The wind diminished over night and by sunrise on April 14th Aqua Vida was riding gently at its mooring in Sarasota Bay. The grey skies quickly brightened as the early morning sun burned through the haze. Danielle checked the latest weather reports and tides as we prepared to drop the mooring and get underway. The plan was to navigate the Sarasota Pass and sail offshore to Boca Grande where we would reenter the Intracoastal Waterway and continue south. If the wind increased, as it had done on the previous two mornings, we could duck into the Venice Pass and complete the trip to Charlotte Harbor on the Intracoastal Waterway. Conditions looked right and we were ready to get the boat under sail after having to motor for most of the passage down from St. Petersburg. We would be riding an outgoing tide through the Pass and Ken remained concern about the lack of definition on the charts and the warnings in the cruising guides about the continuously shifting shoals at the Gulf entrance to the Pass. We had only been underway for a few minutes when we passed the first channel marker and entered the Pass. Almost immediately the keel touched bottom and we bumped over a shallow sandbar in the channel. To port, smaller runabouts were navigating closer to shore and we began to feel our way in that direction, but the water depth remained shallow. So, Ken opted to be cautious and reluctantly aborted our plan to sail offshore. With disappointment and apologies he turned the boat around and headed for the Intracoastal Waterways. Once under the Siesta Key Bridge the commitment had been made and we would continue south for the next 55 miles in the Intracoastal Waterway.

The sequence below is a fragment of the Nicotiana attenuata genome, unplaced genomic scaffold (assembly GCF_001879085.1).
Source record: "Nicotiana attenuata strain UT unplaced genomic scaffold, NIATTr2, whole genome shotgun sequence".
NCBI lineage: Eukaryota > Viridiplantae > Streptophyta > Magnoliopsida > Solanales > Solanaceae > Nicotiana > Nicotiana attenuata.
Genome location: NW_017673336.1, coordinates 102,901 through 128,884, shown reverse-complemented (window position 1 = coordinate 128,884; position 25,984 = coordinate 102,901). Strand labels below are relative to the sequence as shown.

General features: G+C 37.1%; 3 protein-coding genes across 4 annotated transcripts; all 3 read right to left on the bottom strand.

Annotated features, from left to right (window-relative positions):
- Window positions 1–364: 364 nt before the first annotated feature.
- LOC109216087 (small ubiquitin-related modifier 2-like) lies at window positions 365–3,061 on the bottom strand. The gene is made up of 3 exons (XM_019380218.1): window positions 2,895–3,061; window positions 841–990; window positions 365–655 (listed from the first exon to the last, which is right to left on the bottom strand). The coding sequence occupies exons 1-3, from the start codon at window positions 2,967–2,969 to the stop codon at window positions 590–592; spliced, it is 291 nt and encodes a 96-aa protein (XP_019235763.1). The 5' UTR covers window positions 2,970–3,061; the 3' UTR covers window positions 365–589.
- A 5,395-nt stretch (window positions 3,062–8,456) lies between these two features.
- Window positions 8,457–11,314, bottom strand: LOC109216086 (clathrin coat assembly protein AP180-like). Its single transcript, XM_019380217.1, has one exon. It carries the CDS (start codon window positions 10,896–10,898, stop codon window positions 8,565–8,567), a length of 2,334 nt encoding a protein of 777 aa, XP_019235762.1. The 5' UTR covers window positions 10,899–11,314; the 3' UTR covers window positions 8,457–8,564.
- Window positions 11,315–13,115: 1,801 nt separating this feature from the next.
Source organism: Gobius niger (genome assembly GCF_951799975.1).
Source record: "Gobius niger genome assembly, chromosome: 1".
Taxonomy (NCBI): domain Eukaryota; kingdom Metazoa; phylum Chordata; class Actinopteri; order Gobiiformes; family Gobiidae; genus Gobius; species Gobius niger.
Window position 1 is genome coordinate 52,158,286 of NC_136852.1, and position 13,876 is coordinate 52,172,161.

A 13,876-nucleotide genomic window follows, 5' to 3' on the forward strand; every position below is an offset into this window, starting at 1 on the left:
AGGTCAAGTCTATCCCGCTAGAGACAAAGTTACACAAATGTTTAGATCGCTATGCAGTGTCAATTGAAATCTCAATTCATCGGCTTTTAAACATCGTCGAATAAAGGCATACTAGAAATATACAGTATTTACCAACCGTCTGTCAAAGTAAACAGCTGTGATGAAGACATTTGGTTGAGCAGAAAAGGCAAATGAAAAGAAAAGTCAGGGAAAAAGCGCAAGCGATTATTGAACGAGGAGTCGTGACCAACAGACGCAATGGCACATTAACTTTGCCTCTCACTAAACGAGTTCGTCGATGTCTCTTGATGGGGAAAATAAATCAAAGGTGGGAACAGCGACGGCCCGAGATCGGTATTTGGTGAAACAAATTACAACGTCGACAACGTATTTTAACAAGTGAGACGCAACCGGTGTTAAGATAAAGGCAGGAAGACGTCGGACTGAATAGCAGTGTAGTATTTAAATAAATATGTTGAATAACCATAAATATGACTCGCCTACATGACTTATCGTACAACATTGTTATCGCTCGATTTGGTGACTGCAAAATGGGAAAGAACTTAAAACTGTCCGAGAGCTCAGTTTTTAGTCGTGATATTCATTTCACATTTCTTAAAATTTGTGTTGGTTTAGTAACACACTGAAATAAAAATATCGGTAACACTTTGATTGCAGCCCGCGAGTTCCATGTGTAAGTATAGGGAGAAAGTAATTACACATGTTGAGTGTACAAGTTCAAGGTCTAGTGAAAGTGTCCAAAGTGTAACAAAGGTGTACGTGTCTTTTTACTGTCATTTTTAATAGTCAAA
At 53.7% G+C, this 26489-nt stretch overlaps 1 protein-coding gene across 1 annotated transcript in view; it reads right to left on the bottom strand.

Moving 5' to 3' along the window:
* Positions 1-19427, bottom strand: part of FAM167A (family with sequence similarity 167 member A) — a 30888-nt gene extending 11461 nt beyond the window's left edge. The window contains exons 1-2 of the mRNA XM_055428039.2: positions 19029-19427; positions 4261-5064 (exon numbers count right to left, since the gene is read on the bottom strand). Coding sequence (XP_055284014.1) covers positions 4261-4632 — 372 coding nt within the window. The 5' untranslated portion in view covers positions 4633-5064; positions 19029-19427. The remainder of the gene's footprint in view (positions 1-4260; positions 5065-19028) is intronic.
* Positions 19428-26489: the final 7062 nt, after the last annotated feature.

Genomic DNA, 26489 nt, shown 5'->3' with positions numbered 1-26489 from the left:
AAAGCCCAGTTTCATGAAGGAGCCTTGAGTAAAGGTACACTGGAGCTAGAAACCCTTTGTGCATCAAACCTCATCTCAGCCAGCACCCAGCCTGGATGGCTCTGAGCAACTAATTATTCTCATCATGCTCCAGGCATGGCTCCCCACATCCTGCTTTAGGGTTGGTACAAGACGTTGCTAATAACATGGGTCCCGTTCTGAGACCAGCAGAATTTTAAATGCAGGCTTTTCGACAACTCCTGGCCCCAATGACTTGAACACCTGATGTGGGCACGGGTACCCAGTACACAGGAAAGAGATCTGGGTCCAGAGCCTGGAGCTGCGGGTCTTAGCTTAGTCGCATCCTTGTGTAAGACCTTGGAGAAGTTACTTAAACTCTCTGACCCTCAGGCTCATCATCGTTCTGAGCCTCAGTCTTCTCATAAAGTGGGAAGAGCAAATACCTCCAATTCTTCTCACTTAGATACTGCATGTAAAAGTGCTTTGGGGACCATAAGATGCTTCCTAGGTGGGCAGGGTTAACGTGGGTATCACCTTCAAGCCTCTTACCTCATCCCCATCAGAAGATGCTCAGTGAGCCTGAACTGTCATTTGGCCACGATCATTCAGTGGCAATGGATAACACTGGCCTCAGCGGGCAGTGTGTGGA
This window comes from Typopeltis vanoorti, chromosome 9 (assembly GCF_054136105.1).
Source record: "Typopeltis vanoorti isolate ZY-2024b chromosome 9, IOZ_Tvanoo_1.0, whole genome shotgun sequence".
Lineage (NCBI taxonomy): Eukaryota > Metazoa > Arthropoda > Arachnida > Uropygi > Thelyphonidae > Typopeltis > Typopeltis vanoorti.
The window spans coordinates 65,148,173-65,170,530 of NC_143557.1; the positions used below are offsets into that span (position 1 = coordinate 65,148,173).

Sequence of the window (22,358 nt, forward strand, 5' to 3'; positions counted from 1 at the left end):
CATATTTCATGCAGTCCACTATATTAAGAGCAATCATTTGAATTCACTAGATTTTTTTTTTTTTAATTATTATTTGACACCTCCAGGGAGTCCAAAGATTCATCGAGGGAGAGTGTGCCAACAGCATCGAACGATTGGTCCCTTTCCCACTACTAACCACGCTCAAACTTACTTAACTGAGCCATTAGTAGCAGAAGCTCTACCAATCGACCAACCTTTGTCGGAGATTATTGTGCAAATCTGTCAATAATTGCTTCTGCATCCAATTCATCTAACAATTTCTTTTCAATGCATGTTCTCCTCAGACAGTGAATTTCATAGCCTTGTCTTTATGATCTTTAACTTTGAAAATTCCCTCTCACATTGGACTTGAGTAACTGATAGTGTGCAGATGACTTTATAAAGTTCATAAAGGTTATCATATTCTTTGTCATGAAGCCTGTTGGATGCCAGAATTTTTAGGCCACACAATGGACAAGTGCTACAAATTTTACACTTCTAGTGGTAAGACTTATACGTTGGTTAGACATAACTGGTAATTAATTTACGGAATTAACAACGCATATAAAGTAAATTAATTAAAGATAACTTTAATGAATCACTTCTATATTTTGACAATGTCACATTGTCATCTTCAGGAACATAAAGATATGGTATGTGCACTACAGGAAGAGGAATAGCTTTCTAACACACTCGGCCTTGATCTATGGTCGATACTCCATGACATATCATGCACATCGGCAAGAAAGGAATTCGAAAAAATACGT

The disappointment of not being able to sail offshore diminished as once again the south wind increased into the high teens and gusted into the 20’s. Danielle confessed that she likes wind in the 15 mph range and no higher. So we settled back and enjoyed the scenery as we motored slowly south along the waterway. here were beautiful and amazing homes and resorts situated on the Waterway on Siesta Key all the Way down to Ft. Myers and we were periodically pointing out architecture or landscaping so that no one would miss the sites. We made the trip on Sunday and there was a kaleidoscope of boats on the Waterway. They were of all sizes, and shapes for a variety of purposes. Some were for fishing, but the majority of boats along the Sarasota County section were for day cruises. I should say luxury cruising, because there were literally billions of dollars of boats at docks and marinas and on the water. Just south of Stump Pass we encountered the states shortest car ferry. A tugboat and barge with a four cars on deck left Gasparilla Island and deposited them on the mainland a few hundred yards away. Alas, the Intracoastal Waterway is far too narrow at this point to allow for the construction of any bridge. So the residents of the Island enjoy their exclusive homes on the island and, I’m sure, suffer through the inconvenience of waiting for the ferry to go buy groceries. Further south as we approached Boca Grande both the land uses on shore and the boats were oriented more towards serious fishing. Tarpon is king at Boca Grande and fishing is big business.